End of Western Union Remittance Service to Cuba a Boon for Crypto
As new U.S. government measures that impose restrictions on remittances to Cuba becomes effective after November 22, Western Union, which has been operating in the island nation since 1999, will close shop. The new rule, which was published on October 27, gave Western Union 30 days to implement new restrictions. The new rule is likely to increase the appeal of crypto assets as Cubans are now expected to find a suitable alternative in a very short space of time.
At the time of the initial U.S. government announcement, the global remittances giant had promised to find a solution for its Cuban customers. However, in a later update on November 13, Western Union said it was unable to “find a solution in this limited timeframe.”
For its part, the U.S. government says remittances to Cuba can still flow, but “not through the hands of the Cuban military, which uses those funds to oppress the Cuban people and to fund Cuba’s interference in Venezuela.” According to U.S. officials, Western Union’s partner in Cuba, Fincimex is controlled by the Cuban military hence the new measures.
In the meantime, the end of the formal remittances service to Cuba by Western Union is likely to rattle the communist country’s financial position. Cuba counts remittances as one of its top sources of foreign currency and some estimates placed total remittances in 2017 at $3.5 billion.
For Cuban families that rely on remittances sent from the United States for survival, the end of Western Union’s remittance service presents a new challenge. Either the senders will resort to using the sometimes unsafe informal channels or they will simply switch to digital alternatives like bitcoin.
The Growing Use of Cryptocurrency Remittances
Already, reports suggest a growing use of cryptocurrencies by some Cuban residents. Cryptocurrencies are being used to pay for utilities and for cross border payments. Furthermore, the restrictions on human movement imposed to curb the spread of Covid-19, appear to have sparked an increase in usage of cryptocurrencies by Cuban expatriates when sending money.
For instance, peer to peer platform, Bitremesas which enables the sending of remittances via bitcoin, reported increasing business during the lockdown period. According to one report, recipients that use Bitremesas will have their local bank card credited with the Cuban Convertible pesos (CUC) or Cuban Pesos (CUP) upon the transfer of funds from abroad using bitcoin. This system is independent of banks and since it uses decentralized cryptocurrencies like bitcoin, neither the US government nor authorities in Cuba can censor transactions.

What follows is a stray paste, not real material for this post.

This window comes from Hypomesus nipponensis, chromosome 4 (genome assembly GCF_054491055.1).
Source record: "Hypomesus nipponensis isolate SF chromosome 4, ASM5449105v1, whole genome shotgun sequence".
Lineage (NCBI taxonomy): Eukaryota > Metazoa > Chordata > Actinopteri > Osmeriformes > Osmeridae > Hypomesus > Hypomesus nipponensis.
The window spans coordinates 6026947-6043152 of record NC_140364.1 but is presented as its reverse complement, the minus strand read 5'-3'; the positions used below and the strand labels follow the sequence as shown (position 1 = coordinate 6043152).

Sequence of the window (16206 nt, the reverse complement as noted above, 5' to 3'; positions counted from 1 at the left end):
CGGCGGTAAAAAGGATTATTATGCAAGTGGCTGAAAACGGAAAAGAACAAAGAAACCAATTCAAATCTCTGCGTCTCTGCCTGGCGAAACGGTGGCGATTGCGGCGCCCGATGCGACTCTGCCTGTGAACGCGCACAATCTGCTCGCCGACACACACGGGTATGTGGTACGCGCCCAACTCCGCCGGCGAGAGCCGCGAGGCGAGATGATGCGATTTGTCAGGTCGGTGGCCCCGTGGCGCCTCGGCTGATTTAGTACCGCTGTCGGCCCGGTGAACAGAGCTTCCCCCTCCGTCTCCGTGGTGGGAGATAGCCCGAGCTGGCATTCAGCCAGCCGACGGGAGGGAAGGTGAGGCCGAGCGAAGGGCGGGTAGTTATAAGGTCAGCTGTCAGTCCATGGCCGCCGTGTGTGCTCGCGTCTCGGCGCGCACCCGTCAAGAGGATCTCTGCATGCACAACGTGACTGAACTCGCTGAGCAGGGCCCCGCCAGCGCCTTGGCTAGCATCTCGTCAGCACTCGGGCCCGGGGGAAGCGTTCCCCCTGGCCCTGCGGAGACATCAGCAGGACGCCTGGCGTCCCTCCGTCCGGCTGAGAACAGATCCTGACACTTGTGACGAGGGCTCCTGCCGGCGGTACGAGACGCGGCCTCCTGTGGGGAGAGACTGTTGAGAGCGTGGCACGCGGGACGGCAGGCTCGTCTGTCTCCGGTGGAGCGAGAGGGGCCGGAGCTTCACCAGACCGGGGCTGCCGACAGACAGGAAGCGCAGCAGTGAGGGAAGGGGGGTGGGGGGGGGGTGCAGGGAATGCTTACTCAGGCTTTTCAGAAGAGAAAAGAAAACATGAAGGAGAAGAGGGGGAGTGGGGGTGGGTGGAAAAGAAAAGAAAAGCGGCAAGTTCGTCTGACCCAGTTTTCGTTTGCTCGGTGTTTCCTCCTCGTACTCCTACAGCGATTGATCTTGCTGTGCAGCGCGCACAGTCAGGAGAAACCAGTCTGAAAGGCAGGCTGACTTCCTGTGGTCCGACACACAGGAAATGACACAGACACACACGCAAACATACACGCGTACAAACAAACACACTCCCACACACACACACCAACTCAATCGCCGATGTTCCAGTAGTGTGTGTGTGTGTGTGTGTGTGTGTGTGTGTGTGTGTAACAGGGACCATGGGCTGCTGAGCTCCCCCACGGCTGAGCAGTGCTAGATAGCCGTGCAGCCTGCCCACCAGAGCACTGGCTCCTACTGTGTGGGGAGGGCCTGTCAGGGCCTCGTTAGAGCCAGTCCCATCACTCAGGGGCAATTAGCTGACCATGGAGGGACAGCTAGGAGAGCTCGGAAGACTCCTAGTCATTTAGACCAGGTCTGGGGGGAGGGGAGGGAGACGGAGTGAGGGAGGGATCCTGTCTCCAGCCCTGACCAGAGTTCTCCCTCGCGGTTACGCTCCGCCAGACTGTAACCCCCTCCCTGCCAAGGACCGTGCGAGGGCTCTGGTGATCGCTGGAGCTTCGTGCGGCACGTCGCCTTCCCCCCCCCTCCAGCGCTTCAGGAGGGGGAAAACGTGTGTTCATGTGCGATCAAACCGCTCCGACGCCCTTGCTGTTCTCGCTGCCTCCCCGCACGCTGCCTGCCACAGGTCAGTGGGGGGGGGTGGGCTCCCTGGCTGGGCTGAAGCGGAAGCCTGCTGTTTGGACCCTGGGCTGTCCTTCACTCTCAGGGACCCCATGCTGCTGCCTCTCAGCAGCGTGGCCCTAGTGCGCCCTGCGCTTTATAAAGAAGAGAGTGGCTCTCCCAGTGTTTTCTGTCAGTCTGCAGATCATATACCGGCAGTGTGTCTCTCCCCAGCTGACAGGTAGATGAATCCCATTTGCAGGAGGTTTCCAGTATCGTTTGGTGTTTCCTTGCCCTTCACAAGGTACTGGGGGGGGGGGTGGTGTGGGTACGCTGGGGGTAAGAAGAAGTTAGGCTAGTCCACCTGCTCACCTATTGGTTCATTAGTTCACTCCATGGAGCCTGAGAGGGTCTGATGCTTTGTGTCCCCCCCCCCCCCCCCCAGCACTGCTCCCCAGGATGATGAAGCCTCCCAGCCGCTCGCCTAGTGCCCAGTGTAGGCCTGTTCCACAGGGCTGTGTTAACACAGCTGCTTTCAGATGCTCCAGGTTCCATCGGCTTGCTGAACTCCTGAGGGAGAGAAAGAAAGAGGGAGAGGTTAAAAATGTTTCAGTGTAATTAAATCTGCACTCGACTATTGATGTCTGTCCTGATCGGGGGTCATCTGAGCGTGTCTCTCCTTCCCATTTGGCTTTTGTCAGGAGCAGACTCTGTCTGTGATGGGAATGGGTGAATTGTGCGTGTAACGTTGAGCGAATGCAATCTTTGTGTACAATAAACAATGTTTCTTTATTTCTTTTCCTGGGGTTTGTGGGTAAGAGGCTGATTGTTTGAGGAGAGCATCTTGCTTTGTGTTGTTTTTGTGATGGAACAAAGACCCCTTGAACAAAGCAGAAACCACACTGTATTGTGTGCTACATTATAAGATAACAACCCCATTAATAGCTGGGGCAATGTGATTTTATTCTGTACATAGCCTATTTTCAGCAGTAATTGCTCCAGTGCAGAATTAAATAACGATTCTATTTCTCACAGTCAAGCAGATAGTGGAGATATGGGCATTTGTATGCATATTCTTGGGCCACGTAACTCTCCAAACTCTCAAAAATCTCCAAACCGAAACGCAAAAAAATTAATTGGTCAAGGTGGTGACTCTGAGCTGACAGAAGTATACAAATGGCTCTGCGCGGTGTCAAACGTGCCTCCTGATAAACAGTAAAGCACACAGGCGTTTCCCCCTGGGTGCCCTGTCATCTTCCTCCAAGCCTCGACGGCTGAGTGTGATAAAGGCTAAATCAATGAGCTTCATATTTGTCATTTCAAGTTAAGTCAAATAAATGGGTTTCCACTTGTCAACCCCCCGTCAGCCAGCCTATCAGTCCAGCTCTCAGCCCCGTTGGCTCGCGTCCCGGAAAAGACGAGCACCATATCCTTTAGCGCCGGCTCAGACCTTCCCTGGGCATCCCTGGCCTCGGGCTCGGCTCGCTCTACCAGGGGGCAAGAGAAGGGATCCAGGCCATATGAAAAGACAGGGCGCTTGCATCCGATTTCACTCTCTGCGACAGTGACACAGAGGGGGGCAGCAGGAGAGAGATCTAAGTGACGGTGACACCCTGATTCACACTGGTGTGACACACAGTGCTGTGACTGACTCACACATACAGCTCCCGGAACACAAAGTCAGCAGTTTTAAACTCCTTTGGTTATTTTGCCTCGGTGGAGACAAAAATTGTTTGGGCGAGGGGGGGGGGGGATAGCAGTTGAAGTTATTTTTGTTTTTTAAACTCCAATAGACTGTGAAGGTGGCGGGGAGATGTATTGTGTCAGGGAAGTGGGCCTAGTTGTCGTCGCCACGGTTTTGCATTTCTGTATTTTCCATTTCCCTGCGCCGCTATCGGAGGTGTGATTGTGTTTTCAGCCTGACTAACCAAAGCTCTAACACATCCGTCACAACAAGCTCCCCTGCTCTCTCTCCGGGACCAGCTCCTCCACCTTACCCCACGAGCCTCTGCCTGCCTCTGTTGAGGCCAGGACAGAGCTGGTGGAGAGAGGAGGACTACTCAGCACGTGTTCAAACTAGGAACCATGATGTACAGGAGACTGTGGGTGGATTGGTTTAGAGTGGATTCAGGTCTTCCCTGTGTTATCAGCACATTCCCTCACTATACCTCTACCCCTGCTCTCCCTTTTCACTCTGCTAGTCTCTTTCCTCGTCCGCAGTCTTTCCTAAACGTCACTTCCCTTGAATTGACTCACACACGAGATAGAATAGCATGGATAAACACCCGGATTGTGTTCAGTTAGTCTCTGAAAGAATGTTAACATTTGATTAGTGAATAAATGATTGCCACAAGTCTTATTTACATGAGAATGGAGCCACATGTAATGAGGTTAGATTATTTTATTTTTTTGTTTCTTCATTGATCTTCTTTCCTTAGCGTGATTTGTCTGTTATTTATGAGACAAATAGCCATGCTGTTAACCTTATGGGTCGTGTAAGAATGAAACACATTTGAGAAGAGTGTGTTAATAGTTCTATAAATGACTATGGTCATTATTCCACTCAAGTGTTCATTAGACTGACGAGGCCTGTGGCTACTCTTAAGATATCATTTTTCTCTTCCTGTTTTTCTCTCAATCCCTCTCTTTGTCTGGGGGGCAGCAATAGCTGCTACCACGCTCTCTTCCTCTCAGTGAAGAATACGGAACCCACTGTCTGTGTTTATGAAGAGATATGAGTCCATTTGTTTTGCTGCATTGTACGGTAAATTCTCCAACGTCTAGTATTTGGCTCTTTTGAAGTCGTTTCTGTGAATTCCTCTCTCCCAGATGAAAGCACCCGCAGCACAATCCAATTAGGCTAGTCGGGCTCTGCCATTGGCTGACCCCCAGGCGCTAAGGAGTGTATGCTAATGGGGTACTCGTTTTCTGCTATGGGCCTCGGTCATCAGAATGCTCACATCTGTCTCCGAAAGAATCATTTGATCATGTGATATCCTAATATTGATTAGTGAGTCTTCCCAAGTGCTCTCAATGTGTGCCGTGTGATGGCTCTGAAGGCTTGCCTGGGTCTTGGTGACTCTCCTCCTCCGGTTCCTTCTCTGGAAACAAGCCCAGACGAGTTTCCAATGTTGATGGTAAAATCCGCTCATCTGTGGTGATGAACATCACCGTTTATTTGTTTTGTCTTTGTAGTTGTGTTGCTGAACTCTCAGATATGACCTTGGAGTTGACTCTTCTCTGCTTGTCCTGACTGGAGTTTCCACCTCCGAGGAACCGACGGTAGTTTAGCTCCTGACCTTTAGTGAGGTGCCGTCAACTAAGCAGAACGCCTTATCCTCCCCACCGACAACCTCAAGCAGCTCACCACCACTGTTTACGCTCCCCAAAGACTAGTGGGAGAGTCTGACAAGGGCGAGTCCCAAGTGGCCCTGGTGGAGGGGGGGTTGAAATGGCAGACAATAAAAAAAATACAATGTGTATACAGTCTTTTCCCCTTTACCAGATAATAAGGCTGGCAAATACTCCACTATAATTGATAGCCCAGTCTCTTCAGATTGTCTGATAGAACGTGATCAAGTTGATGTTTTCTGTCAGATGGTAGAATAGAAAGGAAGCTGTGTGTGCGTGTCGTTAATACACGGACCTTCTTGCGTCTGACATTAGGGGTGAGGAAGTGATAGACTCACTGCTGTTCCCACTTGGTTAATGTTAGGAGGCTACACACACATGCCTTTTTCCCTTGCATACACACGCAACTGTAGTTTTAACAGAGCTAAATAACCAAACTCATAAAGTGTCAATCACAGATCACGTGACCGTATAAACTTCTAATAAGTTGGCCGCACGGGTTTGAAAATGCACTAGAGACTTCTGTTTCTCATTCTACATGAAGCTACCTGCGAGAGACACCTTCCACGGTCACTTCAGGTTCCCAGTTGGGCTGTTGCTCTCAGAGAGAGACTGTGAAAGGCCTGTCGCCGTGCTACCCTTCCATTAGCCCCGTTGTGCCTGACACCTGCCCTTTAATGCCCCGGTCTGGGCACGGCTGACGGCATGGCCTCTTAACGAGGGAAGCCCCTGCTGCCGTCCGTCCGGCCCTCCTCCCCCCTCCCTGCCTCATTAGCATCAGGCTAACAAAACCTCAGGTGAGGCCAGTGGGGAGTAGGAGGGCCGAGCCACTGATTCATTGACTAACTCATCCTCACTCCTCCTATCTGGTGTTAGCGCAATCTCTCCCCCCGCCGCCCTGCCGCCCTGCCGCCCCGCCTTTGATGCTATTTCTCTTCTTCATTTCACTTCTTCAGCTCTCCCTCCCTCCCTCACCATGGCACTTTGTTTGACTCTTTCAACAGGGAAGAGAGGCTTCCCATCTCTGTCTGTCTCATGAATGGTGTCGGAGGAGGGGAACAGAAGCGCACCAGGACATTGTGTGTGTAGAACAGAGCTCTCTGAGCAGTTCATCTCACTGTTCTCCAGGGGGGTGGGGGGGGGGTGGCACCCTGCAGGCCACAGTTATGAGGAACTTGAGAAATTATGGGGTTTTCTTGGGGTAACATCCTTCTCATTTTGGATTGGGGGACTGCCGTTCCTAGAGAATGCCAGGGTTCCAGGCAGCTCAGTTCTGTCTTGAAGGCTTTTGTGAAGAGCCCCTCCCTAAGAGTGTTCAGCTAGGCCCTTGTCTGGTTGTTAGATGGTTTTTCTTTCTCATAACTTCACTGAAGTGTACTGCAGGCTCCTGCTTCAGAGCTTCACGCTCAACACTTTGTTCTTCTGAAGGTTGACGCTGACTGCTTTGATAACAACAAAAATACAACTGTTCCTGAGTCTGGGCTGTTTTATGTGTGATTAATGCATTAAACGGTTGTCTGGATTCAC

Another organization, Cubacripto uses an almost similar process where a “trusted” third party receives the bitcoins. In return, the trusted party will credit the named beneficiary’s bank account with the local currency equivalent. In Cubacripto’s case, all trades are initiated via social media channels like Telegram and Whatsapp.
Peer to Peer Transactions to Grow
As a result of the rule changes by the US government, many Cubans will find it logical making the switch to cryptocurrencies. Sadly, however, due to the overarching effect of the US government’s restrictive measures, regulated peer-to-peer exchange platforms will refrain entering the Cuban to fill the void left behind by Western Union. Already, exchange platforms like Paxful and Localbitcoins have-just like Western Union-been forced to abandon the Cuban market. Cuban residents can access local.bitcoin.com, the noncustodial and peer-to-peer marketplace that allows users to trade BCH with cash and 30+ payment methods.
Consequently, both Cubans abroad and the homebound recipients of remittances will likely be compelled to create crypto wallets. The crypto wallet will not only enable them to receive funds directly from the senders but it will help recipients to bypass certain Cuban government scheme that forces families to buy expensive state-produced goods.
Furthermore, cryptocurrencies will not only help with the safe transfer of funds to the beneficiaries but will also enable recipients to shield these funds from inflation, currency depreciation, and even expropriation.
Do you agree that the new restrictions will spur on the use of cryptocurrencies when sending remittances to Cuba? Share your views in the comments section below.
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